We have had several calls in recent days as news gets out about the EPA’s recent label changes for neonicotinoid insecticides. The intent is to offer greater protection for pollinators in and around crops where this class of insecticides may be applied. Basically, the new language forbids the use of these products while bees are foraging and until flowering is complete and all petals have fallen off the plants. There are a few exceptions if certain criteria are met.
- The application is made to the target site after sunset.
- The application is made to the target site when temperatures are below 55ËšF.
- The application is made in accordance with a government-initiated public health response.
- The application is made in accordance with an active state administered apiary registry program where beekeepers are notified no less than 48-hours prior to the time of the planned application so that the bees can be removed, covered or otherwise protected prior to spraying.
- The application is made due to an imminent threat of significant crop loss, and a documented determination consistent with an IPM plan or predetermined economic threshold is met. Every effort should be made to notify beekeepers no less than 48-hours prior to the time of the planned application so that the bees can be removed, covered or otherwise protected prior to spraying.
Since nearly all of our acres in Mississippi are scouted by professional crop consultants and we treat on Extension published economic thresholds in row crops, this should be a manageable situation but may require better record keeping than in the past for some. For instance, it would be a good idea to actually report hard count numbers on spray reports rather than “over threshold” or “under threshold”.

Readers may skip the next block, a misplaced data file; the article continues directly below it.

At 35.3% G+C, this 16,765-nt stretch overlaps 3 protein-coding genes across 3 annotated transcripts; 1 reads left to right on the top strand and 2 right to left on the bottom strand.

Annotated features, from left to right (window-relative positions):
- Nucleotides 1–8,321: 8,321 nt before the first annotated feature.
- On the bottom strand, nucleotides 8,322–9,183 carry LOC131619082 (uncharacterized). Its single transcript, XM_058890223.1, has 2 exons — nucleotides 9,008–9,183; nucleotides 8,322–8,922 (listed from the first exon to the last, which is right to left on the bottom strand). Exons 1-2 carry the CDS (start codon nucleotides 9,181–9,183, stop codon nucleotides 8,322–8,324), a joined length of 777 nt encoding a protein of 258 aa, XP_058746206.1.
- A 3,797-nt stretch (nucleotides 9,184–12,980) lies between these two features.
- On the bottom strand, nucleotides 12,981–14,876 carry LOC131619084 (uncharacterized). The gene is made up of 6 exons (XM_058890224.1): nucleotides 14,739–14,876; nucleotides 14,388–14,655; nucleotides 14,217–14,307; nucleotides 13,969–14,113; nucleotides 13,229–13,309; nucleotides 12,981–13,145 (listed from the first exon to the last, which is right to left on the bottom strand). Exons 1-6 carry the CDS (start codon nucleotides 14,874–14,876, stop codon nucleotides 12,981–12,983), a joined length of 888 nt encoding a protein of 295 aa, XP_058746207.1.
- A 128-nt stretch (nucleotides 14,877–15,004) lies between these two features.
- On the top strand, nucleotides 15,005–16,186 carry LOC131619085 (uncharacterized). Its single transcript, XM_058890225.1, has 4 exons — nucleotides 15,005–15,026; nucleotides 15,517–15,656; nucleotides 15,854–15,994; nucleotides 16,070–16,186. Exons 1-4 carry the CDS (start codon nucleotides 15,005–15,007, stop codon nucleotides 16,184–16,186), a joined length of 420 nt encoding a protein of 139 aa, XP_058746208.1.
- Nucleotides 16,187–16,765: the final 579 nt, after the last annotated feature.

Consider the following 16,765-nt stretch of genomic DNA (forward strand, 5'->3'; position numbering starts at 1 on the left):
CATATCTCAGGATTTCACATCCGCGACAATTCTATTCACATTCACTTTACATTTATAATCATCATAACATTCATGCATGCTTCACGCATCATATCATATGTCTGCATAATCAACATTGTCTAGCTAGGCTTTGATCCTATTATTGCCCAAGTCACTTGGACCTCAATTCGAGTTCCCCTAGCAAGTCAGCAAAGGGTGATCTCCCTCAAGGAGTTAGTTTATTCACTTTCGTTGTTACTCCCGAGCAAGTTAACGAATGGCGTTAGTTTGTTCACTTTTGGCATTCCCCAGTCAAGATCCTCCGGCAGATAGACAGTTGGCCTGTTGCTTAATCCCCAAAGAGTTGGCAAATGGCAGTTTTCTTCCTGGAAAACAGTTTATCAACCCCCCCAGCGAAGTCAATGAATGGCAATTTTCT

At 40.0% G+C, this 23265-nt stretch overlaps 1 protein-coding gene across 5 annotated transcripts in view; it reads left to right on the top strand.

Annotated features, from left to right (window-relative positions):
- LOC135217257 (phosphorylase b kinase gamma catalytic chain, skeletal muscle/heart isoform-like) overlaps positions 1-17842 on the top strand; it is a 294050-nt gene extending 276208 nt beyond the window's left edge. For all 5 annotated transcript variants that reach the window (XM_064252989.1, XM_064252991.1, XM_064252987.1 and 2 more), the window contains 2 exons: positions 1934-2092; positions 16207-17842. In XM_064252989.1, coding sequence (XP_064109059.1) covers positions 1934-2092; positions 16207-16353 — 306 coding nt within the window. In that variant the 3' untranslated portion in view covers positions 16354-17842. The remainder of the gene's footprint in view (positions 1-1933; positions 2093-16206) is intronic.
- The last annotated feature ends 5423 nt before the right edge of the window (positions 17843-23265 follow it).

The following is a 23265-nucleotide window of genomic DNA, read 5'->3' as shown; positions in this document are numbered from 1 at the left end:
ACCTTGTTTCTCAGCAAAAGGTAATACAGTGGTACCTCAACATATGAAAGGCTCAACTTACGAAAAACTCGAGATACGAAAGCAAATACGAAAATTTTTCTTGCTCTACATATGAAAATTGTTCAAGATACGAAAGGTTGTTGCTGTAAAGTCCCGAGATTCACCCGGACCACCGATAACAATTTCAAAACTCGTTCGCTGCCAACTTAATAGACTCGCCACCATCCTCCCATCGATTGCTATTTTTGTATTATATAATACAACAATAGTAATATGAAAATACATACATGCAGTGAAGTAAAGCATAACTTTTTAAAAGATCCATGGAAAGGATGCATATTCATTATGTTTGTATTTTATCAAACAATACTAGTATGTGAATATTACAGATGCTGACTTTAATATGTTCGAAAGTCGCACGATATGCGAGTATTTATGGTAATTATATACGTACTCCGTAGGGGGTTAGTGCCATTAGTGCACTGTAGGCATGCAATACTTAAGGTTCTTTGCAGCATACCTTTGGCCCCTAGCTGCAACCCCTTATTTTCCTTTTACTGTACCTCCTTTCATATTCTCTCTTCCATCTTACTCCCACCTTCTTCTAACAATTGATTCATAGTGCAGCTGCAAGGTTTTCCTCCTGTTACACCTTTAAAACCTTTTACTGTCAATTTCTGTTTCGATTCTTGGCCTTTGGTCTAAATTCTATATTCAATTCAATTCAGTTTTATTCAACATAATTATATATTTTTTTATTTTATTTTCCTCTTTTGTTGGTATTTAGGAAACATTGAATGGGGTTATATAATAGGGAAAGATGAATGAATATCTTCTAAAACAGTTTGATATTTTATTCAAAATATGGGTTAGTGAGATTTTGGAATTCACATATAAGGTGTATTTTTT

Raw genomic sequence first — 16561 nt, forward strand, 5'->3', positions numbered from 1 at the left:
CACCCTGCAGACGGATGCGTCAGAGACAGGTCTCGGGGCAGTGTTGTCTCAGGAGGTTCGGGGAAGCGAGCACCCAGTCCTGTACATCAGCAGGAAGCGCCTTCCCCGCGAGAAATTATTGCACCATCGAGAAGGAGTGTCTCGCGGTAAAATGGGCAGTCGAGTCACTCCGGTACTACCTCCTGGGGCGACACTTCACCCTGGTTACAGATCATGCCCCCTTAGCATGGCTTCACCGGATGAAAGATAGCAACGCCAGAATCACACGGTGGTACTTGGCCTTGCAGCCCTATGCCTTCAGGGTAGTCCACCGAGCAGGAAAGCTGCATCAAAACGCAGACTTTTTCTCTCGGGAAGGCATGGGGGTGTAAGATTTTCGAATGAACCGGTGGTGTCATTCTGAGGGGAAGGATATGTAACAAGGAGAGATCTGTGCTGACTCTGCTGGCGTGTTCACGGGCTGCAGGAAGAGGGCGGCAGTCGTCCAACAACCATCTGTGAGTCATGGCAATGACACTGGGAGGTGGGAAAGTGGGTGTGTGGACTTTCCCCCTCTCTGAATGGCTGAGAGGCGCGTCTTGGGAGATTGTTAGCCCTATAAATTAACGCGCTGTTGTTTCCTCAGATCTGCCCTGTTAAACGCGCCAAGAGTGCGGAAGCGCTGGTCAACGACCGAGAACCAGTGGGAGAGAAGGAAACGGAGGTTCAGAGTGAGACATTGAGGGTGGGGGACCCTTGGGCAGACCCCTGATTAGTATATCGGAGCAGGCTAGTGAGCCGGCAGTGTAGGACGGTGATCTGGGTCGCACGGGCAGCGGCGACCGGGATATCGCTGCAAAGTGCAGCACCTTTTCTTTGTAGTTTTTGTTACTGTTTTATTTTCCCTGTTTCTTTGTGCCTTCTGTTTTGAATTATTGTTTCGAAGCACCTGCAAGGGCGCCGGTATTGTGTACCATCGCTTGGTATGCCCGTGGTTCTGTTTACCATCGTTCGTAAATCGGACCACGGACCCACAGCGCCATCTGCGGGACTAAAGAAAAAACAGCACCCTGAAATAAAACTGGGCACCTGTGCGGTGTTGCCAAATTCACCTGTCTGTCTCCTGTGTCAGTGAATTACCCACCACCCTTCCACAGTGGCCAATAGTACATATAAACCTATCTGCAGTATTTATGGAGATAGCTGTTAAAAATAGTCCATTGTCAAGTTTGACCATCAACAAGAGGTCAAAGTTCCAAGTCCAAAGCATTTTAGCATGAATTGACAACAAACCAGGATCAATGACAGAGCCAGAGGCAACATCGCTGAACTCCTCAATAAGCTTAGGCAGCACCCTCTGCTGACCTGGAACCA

Even when crops are not flowering, you cannot make an application when bees are “foraging or visiting” the crop or flowers around the field. Bees are most active in the middle of the day (10 a.m. – 2 p.m.). We surveyed numerous cotton, corn, and soybean fields across the mid-south last year documenting bee numbers in these crops. Our data in the mid south would suggest the best time to make applications that would avoid acute bee kills is in the evening. We saw a significant reduction in bees in all crops within 3 hours of sunset. A late evening application would be the preferred time to avoid bee kills and would also provide a longer buffer period for any residual effects to diminish before active foraging the following day.
For the full label language click here: neonic new label